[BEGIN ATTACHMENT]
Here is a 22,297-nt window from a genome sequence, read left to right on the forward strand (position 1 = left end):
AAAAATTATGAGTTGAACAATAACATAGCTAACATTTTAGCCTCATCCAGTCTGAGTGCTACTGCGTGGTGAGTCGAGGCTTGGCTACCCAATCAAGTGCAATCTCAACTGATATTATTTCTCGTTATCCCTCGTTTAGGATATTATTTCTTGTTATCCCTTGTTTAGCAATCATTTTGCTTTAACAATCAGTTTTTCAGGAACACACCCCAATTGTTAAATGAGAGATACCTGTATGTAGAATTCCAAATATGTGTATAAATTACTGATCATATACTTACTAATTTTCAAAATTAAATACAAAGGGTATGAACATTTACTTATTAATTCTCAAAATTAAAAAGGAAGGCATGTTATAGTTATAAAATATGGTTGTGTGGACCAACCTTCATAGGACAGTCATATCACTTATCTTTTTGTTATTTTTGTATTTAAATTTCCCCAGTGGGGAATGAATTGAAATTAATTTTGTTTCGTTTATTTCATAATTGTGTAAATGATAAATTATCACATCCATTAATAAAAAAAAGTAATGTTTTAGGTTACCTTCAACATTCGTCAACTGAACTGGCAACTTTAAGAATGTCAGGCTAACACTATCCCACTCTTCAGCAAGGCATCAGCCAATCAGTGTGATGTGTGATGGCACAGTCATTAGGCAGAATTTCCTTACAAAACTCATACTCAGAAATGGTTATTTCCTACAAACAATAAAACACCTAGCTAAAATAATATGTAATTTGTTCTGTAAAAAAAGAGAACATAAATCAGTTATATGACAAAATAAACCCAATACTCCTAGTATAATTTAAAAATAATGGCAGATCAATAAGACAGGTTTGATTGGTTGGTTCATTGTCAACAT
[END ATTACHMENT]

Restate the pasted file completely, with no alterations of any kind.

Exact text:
Here is a 22,297-nt window from a genome sequence, read left to right on the forward strand (position 1 = left end):
AAAAATTATGAGTTGAACAATAACATAGCTAACATTTTAGCCTCATCCAGTCTGAGTGCTACTGCGTGGTGAGTCGAGGCTTGGCTACCCAATCAAGTGCAATCTCAACTGATATTATTTCTCGTTATCCCTCGTTTAGGATATTATTTCTTGTTATCCCTTGTTTAGCAATCATTTTGCTTTAACAATCAGTTTTTCAGGAACACACCCCAATTGTTAAATGAGAGATACCTGTATGTAGAATTCCAAATATGTGTATAAATTACTGATCATATACTTACTAATTTTCAAAATTAAATACAAAGGGTATGAACATTTACTTATTAATTCTCAAAATTAAAAAGGAAGGCATGTTATAGTTATAAAATATGGTTGTGTGGACCAACCTTCATAGGACAGTCATATCACTTATCTTTTTGTTATTTTTGTATTTAAATTTCCCCAGTGGGGAATGAATTGAAATTAATTTTGTTTCGTTTATTTCATAATTGTGTAAATGATAAATTATCACATCCATTAATAAAAAAAAGTAATGTTTTAGGTTACCTTCAACATTCGTCAACTGAACTGGCAACTTTAAGAATGTCAGGCTAACACTATCCCACTCTTCAGCAAGGCATCAGCCAATCAGTGTGATGTGTGATGGCACAGTCATTAGGCAGAATTTCCTTACAAAACTCATACTCAGAAATGGTTATTTCCTACAAACAATAAAACACCTAGCTAAAATAATATGTAATTTGTTCTGTAAAAAAAGAGAACATAAATCAGTTATATGACAAAATAAACCCAATACTCCTAGTATAATTTAAAAATAATGGCAGATCAATAAGACAGGTTTGATTGGTTGGTTCATTGTCAACAT